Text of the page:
Building A 6.5 Digit Voltmeter From Scratch

After initially working to create a modernized replica of a Czechoslovakian 4-digit Metra M1T242 voltmeter, [Jaromir Sukuba] figured that while he was at it, he might as well create a voltmeter that would be slightly more capable. This led to the design and construction of a brand-new, 6.5 digit voltmeter design, which [Jaromir] has documented over at EEVBlog.

Employing an MSP430FR5994 MCU for the digital board, and an Altera/Intel EPM240T100 CPLD plus ADC on the input side, the design has been undergoing validation for a while now. The current revision uses an OPA140 op-amp in an integrating ADC setup in a multi-slope run-up configuration, but [Jaromir] has plans to replace this input board with another op-amp in a more efficient topology in the future.;attach=749583;image

Validating a voltmeter is the real challenge here, with determining the ADC noise and overall stability of the measurements. Here the ability to validate one’s design is of course limited by the quality of the testing equipment one has available. As there’s no ‘perfect’ level, it means that there will always be room for further improvement, which is both a blessing and curse with a DIY meter like this.

[Jaromir] has made the schematics and sources (firmware and Verilog HDL) available via the EEVBlog page, allowing anyone to start on their own version, or even contribute to the project.  That is, assuming that one look at the internals of the prototype system hasn’t already filled you with too much respect for the sheer complexity of such a project.

(Thanks to David Gustafik for sending this one in)

9 thoughts on “Building A 6.5 Digit Voltmeter From Scratch

  1. This seems like a horribly slippery slope to madness…
    Not that I should really comment as I sit here trying to figure out how to refine my plans to build an absurdly stable clock.

  2. Holy heck. He made himself a 24-bit dual-slope converter. And using an LM339 ref. This dude is too cool.

    But good luck refining that front-end. Accuracy + resolution is yet another rabbit-hole to fall into…

    1. Hmm indeed And about the reference, though going to the trouble for so many ADC bits you’d surely want to consider key issue of thermal stability ie crystal type calibrated oven or far better these days a (low noise filtered) polarity switched Peltier for minimal power consumption handling both cold and hot conditions eg 20 above and below ambient or even more ideally with some alert if outside best error margins…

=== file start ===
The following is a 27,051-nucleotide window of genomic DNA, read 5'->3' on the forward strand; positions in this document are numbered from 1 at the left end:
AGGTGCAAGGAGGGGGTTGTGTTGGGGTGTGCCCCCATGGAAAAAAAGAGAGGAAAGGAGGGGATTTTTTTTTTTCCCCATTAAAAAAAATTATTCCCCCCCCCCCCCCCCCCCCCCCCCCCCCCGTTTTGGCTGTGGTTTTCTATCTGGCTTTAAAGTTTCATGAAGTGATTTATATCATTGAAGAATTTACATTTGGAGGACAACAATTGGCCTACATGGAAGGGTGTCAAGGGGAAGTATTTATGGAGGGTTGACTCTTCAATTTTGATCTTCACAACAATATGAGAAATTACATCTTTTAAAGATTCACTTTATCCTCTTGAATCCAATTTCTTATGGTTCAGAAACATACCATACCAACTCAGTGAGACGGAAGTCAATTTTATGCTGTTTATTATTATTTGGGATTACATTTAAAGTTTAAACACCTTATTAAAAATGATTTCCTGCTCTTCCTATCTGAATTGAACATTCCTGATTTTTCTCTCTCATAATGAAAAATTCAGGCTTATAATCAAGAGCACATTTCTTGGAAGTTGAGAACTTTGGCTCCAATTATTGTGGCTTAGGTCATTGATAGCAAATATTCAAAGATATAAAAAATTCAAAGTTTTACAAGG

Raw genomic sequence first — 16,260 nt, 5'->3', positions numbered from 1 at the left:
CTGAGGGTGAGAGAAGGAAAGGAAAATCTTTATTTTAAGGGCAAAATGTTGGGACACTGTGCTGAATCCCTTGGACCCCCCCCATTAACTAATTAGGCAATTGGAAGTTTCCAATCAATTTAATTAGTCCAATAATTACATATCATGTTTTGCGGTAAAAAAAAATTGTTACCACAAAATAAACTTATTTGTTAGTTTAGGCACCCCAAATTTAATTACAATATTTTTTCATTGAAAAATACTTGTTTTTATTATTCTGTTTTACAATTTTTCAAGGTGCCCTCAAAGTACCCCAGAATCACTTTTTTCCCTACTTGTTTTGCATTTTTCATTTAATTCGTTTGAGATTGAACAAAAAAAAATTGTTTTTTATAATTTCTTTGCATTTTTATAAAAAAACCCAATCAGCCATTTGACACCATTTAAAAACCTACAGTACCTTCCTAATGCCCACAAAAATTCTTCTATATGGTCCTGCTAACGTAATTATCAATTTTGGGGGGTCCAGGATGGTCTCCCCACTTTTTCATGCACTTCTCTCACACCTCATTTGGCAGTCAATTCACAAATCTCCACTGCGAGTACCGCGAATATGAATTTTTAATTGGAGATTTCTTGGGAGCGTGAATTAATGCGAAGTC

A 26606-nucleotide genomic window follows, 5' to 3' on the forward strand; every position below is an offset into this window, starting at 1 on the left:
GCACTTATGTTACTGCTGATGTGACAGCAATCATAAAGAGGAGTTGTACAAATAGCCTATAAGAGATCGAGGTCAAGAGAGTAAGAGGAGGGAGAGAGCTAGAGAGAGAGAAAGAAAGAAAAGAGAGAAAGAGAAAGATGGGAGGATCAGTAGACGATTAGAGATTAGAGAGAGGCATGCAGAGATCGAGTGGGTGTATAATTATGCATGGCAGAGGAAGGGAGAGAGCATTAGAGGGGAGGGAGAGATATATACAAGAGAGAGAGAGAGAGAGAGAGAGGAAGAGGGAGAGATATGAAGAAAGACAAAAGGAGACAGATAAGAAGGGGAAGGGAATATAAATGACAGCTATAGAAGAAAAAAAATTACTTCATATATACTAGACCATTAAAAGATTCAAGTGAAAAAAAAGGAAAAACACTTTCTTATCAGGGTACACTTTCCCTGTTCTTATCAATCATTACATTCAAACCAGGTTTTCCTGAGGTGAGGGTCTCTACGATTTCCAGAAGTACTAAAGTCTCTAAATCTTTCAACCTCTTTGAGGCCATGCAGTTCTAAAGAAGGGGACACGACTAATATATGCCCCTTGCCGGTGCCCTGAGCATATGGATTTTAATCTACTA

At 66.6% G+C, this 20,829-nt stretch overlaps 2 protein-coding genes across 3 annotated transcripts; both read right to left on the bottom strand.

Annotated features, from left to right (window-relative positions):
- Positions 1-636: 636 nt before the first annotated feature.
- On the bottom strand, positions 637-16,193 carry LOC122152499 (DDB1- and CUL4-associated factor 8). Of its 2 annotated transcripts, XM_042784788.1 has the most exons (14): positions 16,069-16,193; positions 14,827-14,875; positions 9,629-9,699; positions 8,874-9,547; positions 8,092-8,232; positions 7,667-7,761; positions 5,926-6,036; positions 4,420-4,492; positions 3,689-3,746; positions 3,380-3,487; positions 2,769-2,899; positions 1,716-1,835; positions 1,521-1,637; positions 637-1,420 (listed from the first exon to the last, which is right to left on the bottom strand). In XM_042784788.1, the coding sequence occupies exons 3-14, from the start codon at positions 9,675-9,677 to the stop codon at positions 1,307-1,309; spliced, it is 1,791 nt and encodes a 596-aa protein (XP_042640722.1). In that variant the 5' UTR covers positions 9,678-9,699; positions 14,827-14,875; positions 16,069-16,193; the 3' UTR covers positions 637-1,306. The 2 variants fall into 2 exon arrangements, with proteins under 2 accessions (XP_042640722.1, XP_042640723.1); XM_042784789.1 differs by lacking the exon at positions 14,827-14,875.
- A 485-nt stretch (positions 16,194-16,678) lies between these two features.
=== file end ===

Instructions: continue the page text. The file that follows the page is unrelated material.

Nice project, provokes a few other ideas ;-)
      Thanks for posting, Cheers

      1. LM399 has its own temperature chamber – this is the component that is main contributor to long term stability (apart from LT5400 resistor networks). Stability of oscillator is not that critical, low jitter is good to achieve low noise in AD results. Standard cans with crystal oscillator are perfectly OK.

    2. Thanks. The resolution is actually better than 6,5 digits (displaying 7,5 digits, but the last digit will be blanked later) and I checked linearity (first thing to have in order to achieve accuracy) to be within one or two ppm (measured against another 6,5 digit meter though, but at least it shows no major linearity problems. Better meter for finer results is on way). I already made better front-end with bootstrapped LTC1052 and it looks to work very well.

  3. Of course in the late sixties there were projects about building DVMs, though not as many digits. Usually discrete components to convert to digital, and ttl for the logic. I think even one was modularized,to use the same counters and display for various things, like a frequency counter.

    Things really took off when DVM ICs came along. Some were in two ICs, but soon only one, and Intersil’s DVM ic, two versions for LED or LCD, really made it easy, landing in endless cheaper DMMs.

  4. It is easy to count a lot of digits, but with each new digit, lower and lower order issues creep in. A 3.5 digit volt meter that reads 200mv full scale reads down to the mv. You can read a real thermocouple with one of them, but not well, you get a imv change for 18 degree c. As you add more digits things get more sensitive, and remember that every dissimilar junction is a thermocouple. Noise starts to get to be a bigger issue, any little offsets in any input stages or the comparitor, even the input voltage and temperature of your reference need to be controlled. I am not saying it can not be done, but you are getting into where you have to be very careful regarding accuracy and precision. As the person working on the clock above states, it is easy to have a lot of digits, getting them to be correct is the snag. BTW in your case I would go for a surplus rubidium standard from eBay. I always wanted one of them myself. I have a very cool old Chronolog clock that use the “hex” dot type LED displays and is just a cool old piece. By default it used the AC line frequency, but it has a TTL level input….

  5. Your comment struck me as unnecessarily inflammatory and ill-informed. The EEVblog forum appears to be the original place the details were published, and I for one think there’s a ton of other fantastic content in that particular “cesspit”.

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